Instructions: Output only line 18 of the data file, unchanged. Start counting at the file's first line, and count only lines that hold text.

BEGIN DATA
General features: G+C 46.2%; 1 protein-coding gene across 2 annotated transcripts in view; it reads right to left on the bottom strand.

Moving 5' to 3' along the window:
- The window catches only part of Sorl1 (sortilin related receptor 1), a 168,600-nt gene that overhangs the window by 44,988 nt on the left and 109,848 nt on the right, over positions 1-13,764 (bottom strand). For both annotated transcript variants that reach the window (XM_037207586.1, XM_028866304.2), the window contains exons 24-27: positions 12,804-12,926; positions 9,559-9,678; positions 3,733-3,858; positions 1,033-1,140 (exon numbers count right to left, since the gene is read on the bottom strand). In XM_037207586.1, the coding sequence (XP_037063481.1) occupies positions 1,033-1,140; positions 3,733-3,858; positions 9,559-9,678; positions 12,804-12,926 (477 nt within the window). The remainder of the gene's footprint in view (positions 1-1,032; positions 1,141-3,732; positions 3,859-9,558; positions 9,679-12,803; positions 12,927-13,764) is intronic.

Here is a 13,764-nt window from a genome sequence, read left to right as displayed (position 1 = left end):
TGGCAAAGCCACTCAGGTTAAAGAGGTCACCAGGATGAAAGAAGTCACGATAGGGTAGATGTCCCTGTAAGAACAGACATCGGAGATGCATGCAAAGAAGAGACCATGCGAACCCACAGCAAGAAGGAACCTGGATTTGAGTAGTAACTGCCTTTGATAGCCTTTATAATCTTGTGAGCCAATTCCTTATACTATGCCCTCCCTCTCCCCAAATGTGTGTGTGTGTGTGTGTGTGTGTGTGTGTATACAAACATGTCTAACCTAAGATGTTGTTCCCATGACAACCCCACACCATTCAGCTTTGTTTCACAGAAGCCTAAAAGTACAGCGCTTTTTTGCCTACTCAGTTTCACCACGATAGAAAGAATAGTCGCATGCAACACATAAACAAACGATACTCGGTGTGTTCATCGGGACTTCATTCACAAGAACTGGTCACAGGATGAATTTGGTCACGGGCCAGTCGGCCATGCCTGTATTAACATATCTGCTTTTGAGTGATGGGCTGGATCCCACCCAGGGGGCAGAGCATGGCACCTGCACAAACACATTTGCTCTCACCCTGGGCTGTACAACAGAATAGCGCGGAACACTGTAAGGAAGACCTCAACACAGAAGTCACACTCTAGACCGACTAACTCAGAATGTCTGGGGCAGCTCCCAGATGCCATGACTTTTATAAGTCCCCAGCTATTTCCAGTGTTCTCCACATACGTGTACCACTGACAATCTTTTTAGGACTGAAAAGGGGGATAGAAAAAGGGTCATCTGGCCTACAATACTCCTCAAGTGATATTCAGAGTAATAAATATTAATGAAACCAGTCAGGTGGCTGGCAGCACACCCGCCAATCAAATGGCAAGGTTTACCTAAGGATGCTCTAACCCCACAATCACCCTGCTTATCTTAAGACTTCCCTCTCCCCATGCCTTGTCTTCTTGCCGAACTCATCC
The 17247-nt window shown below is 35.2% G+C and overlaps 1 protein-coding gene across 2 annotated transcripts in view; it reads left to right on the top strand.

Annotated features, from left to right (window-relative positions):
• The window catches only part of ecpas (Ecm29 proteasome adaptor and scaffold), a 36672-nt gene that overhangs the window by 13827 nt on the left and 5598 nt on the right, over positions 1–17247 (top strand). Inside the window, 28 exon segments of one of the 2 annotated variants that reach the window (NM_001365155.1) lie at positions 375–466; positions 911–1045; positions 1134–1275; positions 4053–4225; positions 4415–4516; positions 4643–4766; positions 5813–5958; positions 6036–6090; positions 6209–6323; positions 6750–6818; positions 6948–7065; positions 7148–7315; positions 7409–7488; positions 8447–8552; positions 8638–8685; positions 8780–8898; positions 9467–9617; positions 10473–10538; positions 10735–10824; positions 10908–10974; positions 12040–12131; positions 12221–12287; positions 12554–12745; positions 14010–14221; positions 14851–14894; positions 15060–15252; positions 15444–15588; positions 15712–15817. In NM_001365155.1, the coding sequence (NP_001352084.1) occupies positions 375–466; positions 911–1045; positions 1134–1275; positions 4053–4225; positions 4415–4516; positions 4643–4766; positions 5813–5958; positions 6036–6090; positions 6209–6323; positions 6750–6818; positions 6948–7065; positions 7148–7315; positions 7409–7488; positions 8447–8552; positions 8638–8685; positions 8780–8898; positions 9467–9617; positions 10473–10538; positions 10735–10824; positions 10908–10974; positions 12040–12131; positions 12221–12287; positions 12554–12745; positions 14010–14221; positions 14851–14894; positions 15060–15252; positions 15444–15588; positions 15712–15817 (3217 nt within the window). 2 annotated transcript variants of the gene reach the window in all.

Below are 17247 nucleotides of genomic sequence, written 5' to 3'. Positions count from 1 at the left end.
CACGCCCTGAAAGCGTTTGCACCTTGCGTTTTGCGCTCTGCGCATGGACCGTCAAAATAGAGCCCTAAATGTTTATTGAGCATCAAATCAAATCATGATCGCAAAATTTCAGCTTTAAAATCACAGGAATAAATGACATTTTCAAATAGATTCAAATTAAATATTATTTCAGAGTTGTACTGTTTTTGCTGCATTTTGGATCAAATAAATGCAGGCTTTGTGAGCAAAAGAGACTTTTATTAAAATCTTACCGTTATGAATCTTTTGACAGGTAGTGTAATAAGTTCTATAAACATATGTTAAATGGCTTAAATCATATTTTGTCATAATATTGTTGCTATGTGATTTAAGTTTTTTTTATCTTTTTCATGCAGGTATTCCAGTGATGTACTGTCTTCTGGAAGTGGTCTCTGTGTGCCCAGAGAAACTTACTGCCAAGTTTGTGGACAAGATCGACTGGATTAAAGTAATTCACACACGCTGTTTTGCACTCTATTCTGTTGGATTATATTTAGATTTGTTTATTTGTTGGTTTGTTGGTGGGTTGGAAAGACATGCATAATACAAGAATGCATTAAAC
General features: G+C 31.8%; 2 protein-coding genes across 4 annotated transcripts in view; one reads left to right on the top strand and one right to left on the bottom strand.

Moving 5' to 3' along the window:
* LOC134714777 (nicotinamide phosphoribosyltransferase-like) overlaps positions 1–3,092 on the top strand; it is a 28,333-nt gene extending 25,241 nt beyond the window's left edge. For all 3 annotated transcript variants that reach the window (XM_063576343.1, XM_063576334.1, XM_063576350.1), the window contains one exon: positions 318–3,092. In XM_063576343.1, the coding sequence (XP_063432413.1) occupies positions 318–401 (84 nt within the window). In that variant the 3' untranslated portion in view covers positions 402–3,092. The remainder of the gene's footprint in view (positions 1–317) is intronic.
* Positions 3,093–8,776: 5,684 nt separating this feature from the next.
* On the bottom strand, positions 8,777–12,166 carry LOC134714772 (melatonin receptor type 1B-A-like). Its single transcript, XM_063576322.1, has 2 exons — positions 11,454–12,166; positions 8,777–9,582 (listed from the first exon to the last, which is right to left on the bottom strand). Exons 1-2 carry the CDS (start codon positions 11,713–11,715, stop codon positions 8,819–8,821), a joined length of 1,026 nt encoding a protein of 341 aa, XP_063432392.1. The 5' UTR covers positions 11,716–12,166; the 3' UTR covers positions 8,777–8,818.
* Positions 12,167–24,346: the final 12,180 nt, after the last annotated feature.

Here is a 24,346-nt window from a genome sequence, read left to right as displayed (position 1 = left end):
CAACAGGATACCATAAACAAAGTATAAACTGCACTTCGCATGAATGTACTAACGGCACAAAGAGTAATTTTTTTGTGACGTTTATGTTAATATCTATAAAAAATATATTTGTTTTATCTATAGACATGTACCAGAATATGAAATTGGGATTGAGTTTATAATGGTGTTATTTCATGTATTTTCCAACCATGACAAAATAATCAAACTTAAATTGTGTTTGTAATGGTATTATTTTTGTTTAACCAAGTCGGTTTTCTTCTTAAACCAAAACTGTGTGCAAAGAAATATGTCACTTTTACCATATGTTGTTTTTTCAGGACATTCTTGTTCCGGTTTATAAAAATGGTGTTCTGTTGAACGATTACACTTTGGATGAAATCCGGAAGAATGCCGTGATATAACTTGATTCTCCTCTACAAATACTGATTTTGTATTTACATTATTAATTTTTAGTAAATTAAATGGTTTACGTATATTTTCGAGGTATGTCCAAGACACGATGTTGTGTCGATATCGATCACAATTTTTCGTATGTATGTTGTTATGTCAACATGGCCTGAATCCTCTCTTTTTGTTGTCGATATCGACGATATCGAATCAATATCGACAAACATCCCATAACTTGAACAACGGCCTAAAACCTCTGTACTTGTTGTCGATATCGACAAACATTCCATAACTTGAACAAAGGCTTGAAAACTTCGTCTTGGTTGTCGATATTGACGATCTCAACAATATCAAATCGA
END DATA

CAACAGGATACCATAAACAAAGTATAAACTGCACTTCGCATGAATGTACTAACGGCACAAAGAGTAATTTTTTTGTGACGTTTATGTTAATATCTATAAAAAATATATTTGTTTTATCTATAGACATGTACCAGAATATGAAATTGGGATTGAGTTTATAATGGTGTTATTTCATGTATTTTCCAACCATGACAAAATAATCAAACTTAAATTGTGTTTGTAATGGTATTATTTTTGTTTAACCAAGTCGGTTTTCTTCTTAAACCAAAACTGTGTGCAAAGAAATATGTCACTTTTACCATATGTTGTTTTTTCAGGACATTCTTGTTCCGGTTTATAAAAATGGTGTTCTGTTGAACGATTACACTTTGGATGAAATCCGGAAGAATGCCGTGATATAACTTGATTCTCCTCTACAAATACTGATTTTGTATTTACATTATTAATTTTTAGTAAATTAAATGGTTTACGTATATTTTCGAGGTATGTCCAAGACACGATGTTGTGTCGATATCGATCACAATTTTTCGTATGTATGTTGTTATGTCAACATGGCCTGAATCCTCTCTTTTTGTTGTCGATATCGACGATATCGAATCAATATCGACAAACATCCCATAACTTGAACAACGGCCTAAAACCTCTGTACTTGTTGTCGATATCGACAAACATTCCATAACTTGAACAAAGGCTTGAAAACTTCGTCTTGGTTGTCGATATTGACGATCTCAACAATATCAAATCGA